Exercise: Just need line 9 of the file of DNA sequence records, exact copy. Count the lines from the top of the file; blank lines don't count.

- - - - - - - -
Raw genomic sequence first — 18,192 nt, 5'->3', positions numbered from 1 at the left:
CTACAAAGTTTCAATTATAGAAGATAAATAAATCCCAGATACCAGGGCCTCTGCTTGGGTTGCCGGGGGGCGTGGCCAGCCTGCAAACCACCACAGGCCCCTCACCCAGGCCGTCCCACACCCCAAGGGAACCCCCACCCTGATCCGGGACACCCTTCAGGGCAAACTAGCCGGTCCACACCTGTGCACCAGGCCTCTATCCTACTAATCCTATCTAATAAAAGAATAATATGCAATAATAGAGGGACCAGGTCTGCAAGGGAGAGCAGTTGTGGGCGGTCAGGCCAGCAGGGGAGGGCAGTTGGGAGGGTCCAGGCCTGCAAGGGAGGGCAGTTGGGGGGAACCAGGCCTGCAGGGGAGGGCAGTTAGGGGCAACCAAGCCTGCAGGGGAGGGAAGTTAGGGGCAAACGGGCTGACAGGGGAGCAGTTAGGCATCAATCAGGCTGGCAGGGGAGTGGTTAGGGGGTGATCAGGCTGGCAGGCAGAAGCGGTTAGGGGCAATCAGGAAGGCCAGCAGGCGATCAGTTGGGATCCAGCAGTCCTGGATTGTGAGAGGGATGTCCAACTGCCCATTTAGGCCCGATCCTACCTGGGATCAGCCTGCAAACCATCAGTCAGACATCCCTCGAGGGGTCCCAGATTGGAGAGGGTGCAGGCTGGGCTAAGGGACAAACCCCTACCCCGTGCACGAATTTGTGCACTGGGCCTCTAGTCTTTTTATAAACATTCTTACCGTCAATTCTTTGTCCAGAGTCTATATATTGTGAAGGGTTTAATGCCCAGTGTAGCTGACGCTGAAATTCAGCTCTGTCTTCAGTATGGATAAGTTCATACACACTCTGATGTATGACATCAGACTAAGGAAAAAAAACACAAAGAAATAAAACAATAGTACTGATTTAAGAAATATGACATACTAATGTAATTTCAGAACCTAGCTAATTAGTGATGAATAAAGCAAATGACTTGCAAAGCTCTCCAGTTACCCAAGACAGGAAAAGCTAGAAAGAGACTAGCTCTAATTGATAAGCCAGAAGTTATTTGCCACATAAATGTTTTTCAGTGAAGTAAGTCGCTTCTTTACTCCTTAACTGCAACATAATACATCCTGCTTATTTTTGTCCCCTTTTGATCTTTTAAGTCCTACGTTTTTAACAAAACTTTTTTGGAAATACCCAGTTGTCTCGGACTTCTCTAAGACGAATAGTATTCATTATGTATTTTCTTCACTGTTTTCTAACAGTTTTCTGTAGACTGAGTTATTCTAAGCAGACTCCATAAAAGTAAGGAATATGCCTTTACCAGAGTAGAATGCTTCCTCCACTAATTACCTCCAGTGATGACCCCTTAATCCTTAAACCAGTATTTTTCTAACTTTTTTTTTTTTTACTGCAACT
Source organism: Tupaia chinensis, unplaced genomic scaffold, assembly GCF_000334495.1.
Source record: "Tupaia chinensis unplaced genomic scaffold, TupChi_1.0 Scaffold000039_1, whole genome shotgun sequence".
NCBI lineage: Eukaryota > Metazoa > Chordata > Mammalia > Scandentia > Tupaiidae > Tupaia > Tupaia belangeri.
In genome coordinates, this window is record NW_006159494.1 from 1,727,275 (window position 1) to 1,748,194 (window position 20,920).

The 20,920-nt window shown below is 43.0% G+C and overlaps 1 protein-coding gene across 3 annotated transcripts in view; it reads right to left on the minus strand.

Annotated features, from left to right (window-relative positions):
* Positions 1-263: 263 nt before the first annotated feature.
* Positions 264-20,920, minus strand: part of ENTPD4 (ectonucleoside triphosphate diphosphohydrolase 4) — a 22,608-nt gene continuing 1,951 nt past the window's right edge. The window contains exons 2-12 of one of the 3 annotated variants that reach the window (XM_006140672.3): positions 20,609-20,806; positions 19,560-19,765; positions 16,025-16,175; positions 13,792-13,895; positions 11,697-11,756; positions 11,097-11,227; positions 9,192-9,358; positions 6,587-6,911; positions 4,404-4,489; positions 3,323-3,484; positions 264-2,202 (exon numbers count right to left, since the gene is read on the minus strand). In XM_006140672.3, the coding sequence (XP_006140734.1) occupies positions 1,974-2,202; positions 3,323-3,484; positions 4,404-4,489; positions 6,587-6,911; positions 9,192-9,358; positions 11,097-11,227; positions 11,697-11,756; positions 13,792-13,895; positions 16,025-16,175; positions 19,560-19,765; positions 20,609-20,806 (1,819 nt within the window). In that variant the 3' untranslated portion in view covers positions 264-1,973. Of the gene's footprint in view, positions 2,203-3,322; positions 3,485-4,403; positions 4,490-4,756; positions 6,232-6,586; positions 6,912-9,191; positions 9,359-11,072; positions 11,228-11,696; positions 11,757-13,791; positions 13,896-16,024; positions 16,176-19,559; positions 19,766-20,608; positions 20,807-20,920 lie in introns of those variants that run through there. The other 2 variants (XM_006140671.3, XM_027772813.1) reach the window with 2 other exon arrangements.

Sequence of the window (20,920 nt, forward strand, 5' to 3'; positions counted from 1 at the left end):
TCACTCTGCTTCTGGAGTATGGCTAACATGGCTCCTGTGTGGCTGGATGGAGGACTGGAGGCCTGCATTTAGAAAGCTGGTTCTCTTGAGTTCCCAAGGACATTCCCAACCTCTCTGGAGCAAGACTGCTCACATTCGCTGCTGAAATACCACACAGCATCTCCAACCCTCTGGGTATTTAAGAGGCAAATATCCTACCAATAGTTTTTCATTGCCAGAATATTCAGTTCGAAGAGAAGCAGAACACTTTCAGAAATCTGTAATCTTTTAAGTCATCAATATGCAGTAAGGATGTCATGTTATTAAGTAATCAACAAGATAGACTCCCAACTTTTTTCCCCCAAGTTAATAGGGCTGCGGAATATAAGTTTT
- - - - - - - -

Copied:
* Positions 1-263: 263 nt before the first annotated feature.